Craig's third graders improve CSAP scores

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There is good news out of Denver for some Moffat County third graders and their teachers. The reading results of the Colorado Student Assessment Program (CSAP) are in, and area students and teachers continue to see steady improvements.

The CSAP evaluates students in kindergarten through twelfth grades, however, only the third-grade results have been tabulated. Results from other grade levels will not be available until mid-July.

CSAP tests assess students' progress in reading, writing, and math levels in all Colorado public schools.

"We've been nudging up ever since the first year [1999] that we began to take the tests," said Janet Bohart, director of curriculum and staff development for the Moffat County School District (MCSD). "It is a slow, continuous process that we are undertaking, but it is also shows that we are doing something that is working to better educate the students here in Moffat County."

This year, Moffat County elementary students showed a 2 percent jump in the proficiency of its third-grade readers. More than 80 percent of third-grade students in the Moffat County School District (MCSD) now read at a level deemed proficiently advanced.

When the program began in 1998, MCSD had only 65% of its third-grade students reading at a proficiently-advanced level. In 1999, that figure was 68 percent, and in 2000, MCSD third-graders had improved a dramatic 10 percent, bringing the number of proficiently advanced readers to 78 percent.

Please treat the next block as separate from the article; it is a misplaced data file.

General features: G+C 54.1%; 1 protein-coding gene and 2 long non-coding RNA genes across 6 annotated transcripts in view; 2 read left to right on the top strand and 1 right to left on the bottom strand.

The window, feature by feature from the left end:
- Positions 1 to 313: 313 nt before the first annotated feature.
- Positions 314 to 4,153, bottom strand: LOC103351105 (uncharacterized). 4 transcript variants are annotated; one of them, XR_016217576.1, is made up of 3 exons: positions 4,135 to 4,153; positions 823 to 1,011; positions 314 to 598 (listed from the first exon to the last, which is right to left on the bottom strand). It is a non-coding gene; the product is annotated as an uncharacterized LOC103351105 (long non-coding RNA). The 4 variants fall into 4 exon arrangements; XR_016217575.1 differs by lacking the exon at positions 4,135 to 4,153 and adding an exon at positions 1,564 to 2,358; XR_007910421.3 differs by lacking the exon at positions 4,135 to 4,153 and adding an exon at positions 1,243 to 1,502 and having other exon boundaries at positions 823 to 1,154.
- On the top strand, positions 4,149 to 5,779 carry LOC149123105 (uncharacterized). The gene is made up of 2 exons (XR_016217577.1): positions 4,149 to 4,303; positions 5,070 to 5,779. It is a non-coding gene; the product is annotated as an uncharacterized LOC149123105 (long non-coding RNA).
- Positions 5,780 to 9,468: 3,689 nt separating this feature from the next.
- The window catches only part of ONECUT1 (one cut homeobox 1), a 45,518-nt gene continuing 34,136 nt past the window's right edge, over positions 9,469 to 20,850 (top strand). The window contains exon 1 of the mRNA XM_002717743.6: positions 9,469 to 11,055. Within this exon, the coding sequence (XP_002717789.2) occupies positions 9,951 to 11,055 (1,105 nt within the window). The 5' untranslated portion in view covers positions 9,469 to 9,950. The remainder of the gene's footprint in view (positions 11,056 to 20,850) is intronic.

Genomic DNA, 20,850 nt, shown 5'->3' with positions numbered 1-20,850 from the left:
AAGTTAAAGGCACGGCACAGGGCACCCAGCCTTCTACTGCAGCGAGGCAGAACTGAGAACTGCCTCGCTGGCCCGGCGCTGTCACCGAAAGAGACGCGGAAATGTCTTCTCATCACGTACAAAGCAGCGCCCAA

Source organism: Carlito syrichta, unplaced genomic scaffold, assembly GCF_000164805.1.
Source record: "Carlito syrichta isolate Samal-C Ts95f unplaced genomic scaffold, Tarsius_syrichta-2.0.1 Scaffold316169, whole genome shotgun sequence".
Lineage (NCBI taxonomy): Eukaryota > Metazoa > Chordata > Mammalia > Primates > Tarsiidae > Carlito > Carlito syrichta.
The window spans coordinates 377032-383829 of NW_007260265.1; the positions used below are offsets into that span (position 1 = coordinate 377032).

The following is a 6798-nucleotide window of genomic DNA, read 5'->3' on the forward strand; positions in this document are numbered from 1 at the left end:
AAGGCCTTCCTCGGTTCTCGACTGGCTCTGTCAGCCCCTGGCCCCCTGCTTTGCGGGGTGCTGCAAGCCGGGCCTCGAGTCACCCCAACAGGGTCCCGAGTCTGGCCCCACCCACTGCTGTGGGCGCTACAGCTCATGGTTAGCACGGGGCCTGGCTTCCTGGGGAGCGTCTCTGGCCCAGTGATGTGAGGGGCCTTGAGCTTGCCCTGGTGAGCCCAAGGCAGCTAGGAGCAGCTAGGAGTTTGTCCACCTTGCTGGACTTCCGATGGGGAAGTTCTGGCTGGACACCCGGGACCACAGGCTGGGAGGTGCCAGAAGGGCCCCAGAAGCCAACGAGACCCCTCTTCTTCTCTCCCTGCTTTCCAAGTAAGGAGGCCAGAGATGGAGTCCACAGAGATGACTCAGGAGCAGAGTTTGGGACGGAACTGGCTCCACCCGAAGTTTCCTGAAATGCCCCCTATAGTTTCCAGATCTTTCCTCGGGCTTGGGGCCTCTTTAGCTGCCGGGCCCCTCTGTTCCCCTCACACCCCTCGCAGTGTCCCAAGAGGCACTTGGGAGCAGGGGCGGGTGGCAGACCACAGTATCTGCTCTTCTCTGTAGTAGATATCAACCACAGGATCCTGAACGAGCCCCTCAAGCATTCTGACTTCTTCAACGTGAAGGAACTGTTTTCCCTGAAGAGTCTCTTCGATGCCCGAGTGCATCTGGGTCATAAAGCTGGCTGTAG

"We have tried to do what we can to improve children's access to reading," Bohart said. "We have enacted after-school programs, and had the children spend more time working in a literacy block."

A literacy block equates to time students spend in the classroom working in small or individual group to develop and strengthen their reading and literary skills.

MCSD has also implemented "Family Literacy Night," a program that designates one night a month for parents and students to learn new ways of incorporating reading into their everyday life.

"There is a lot that parents can do to get involved with their child's reading and educational growth," Bohart said. "They can attend parent-teacher conferences, be active with the teacher and their child's progress in the classroom, and ask the teacher what types of things they can do at home. One of the most important things in developing young readers is that the children see the parents themselves reading in their spare time.

"Everything that we do comes back to the ability to read," she said. "If you want to attain goals in life, you are going to have to be able to attain information, which without reading, cannot be done."

2001 is the inaugural year that the state of Colorado begins grading not only students, but the schools as well.

State officials will take the results from CSAP tests and weigh them with the progress the school has made over the last year to determine how their curriculum and classroom instruction ranks among other schools.

"I think that it is important that schools take accountability for what they are teaching students," Bohart said. "I know for us, we didn't have a lot of happy teachers or administrators when the results came out in 1998. Since we have made a more directed effort, we are really starting to really get in line with where we want to be."

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